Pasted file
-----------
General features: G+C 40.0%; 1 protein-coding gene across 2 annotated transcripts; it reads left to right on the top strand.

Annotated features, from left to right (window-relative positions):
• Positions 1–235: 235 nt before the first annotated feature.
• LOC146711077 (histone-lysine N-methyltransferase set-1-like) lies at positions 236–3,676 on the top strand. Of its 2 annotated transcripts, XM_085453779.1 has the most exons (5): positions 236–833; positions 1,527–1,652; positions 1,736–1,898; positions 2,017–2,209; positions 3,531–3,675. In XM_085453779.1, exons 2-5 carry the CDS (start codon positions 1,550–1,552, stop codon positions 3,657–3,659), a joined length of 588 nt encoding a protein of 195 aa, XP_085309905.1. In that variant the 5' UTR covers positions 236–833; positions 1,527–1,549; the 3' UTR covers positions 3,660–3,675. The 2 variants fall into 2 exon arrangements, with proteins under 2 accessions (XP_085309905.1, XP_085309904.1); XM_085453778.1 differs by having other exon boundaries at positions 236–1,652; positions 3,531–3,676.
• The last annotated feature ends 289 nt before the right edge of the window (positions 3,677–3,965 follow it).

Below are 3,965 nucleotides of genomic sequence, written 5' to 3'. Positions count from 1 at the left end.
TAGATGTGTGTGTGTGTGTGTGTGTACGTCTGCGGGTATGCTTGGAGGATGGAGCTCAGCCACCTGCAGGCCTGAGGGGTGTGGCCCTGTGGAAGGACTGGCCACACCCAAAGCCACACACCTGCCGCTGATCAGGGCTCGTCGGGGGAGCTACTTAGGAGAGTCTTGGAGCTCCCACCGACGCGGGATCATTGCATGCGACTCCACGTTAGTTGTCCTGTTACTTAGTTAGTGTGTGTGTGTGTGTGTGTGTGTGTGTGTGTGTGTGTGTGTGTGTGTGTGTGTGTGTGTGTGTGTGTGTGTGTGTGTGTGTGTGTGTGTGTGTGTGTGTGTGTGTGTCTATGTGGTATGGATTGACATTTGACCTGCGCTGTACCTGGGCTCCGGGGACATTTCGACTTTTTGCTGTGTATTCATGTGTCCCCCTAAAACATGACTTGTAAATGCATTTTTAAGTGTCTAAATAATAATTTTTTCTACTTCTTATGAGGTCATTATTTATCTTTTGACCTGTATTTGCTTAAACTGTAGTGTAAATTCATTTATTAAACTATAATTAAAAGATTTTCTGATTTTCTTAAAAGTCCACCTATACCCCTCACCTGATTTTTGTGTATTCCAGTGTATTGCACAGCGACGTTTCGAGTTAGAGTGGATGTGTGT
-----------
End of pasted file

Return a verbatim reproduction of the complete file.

General features: G+C 40.0%; 1 protein-coding gene across 2 annotated transcripts; it reads left to right on the top strand.

Annotated features, from left to right (window-relative positions):
• Positions 1–235: 235 nt before the first annotated feature.
• LOC146711077 (histone-lysine N-methyltransferase set-1-like) lies at positions 236–3,676 on the top strand. Of its 2 annotated transcripts, XM_085453779.1 has the most exons (5): positions 236–833; positions 1,527–1,652; positions 1,736–1,898; positions 2,017–2,209; positions 3,531–3,675. In XM_085453779.1, exons 2-5 carry the CDS (start codon positions 1,550–1,552, stop codon positions 3,657–3,659), a joined length of 588 nt encoding a protein of 195 aa, XP_085309905.1. In that variant the 5' UTR covers positions 236–833; positions 1,527–1,549; the 3' UTR covers positions 3,660–3,675. The 2 variants fall into 2 exon arrangements, with proteins under 2 accessions (XP_085309905.1, XP_085309904.1); XM_085453778.1 differs by having other exon boundaries at positions 236–1,652; positions 3,531–3,676.
• The last annotated feature ends 289 nt before the right edge of the window (positions 3,677–3,965 follow it).

Below are 3,965 nucleotides of genomic sequence, written 5' to 3'. Positions count from 1 at the left end.
TAGATGTGTGTGTGTGTGTGTGTGTACGTCTGCGGGTATGCTTGGAGGATGGAGCTCAGCCACCTGCAGGCCTGAGGGGTGTGGCCCTGTGGAAGGACTGGCCACACCCAAAGCCACACACCTGCCGCTGATCAGGGCTCGTCGGGGGAGCTACTTAGGAGAGTCTTGGAGCTCCCACCGACGCGGGATCATTGCATGCGACTCCACGTTAGTTGTCCTGTTACTTAGTTAGTGTGTGTGTGTGTGTGTGTGTGTGTGTGTGTGTGTGTGTGTGTGTGTGTGTGTGTGTGTGTGTGTGTGTGTGTGTGTGTGTGTGTGTGTGTGTGTGTGTGTGTGTGTCTATGTGGTATGGATTGACATTTGACCTGCGCTGTACCTGGGCTCCGGGGACATTTCGACTTTTTGCTGTGTATTCATGTGTCCCCCTAAAACATGACTTGTAAATGCATTTTTAAGTGTCTAAATAATAATTTTTTCTACTTCTTATGAGGTCATTATTTATCTTTTGACCTGTATTTGCTTAAACTGTAGTGTAAATTCATTTATTAAACTATAATTAAAAGATTTTCTGATTTTCTTAAAAGTCCACCTATACCCCTCACCTGATTTTTGTGTATTCCAGTGTATTGCACAGCGACGTTTCGAGTTAGAGTGGATGTGTGT